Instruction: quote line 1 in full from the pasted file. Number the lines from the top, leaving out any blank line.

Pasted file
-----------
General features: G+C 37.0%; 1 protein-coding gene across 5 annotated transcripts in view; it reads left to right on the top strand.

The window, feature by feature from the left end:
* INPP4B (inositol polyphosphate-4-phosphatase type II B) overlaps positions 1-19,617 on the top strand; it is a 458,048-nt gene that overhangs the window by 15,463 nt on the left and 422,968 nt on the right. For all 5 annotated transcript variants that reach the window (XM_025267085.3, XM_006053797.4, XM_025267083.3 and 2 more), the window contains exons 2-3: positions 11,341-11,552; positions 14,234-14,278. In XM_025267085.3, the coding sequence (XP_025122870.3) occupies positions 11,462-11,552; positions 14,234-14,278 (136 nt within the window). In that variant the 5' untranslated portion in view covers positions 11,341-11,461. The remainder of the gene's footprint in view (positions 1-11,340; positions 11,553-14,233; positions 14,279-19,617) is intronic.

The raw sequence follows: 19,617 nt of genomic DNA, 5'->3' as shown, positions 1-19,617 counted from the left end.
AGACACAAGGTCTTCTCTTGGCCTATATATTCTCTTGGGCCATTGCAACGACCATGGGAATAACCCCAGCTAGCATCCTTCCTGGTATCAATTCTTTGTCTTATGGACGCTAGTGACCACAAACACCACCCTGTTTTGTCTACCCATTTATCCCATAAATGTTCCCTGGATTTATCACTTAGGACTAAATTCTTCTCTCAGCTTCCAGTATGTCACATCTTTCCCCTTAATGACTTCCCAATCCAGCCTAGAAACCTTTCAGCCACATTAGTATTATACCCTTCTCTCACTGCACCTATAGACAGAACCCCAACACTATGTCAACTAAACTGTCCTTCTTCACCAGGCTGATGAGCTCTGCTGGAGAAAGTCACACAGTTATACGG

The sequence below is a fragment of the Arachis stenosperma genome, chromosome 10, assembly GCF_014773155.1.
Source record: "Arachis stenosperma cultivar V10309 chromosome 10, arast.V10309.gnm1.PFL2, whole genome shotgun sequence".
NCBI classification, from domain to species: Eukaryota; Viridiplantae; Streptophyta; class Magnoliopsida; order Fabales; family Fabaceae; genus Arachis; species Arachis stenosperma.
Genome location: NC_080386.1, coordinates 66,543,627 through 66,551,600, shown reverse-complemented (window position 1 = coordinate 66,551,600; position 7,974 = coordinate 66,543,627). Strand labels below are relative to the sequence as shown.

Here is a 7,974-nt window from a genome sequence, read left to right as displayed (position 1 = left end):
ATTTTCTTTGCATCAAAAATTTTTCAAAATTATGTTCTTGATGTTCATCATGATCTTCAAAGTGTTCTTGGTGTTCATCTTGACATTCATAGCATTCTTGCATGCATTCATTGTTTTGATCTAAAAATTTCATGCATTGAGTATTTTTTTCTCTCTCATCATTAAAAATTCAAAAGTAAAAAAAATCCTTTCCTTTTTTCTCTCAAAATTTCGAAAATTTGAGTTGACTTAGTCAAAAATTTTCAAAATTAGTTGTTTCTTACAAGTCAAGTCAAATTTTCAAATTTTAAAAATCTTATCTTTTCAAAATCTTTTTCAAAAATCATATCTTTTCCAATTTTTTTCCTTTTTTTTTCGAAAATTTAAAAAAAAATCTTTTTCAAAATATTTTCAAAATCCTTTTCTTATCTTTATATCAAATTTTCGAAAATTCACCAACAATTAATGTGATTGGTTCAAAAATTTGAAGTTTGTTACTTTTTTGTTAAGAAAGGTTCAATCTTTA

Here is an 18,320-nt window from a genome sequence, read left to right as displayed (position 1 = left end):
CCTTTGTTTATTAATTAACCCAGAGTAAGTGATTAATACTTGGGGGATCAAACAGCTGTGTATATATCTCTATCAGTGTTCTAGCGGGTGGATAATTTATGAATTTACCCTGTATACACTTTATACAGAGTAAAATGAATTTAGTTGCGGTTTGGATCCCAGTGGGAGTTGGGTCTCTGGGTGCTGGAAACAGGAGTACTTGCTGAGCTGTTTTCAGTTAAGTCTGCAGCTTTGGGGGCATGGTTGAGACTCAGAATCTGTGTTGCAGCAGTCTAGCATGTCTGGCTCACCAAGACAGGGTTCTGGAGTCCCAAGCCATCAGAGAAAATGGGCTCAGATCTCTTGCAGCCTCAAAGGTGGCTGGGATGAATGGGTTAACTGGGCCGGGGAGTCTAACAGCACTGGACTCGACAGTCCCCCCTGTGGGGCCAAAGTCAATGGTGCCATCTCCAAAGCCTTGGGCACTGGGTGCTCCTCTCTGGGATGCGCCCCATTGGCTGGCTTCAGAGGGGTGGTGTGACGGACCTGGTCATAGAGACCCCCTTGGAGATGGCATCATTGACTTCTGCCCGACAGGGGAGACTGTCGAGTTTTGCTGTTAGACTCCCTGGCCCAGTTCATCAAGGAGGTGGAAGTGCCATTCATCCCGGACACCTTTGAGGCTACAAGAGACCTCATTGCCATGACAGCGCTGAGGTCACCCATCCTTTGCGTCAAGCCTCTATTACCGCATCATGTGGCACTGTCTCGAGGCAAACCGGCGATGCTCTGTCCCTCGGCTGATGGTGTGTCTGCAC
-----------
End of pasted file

General features: G+C 37.0%; 1 protein-coding gene across 5 annotated transcripts in view; it reads left to right on the top strand.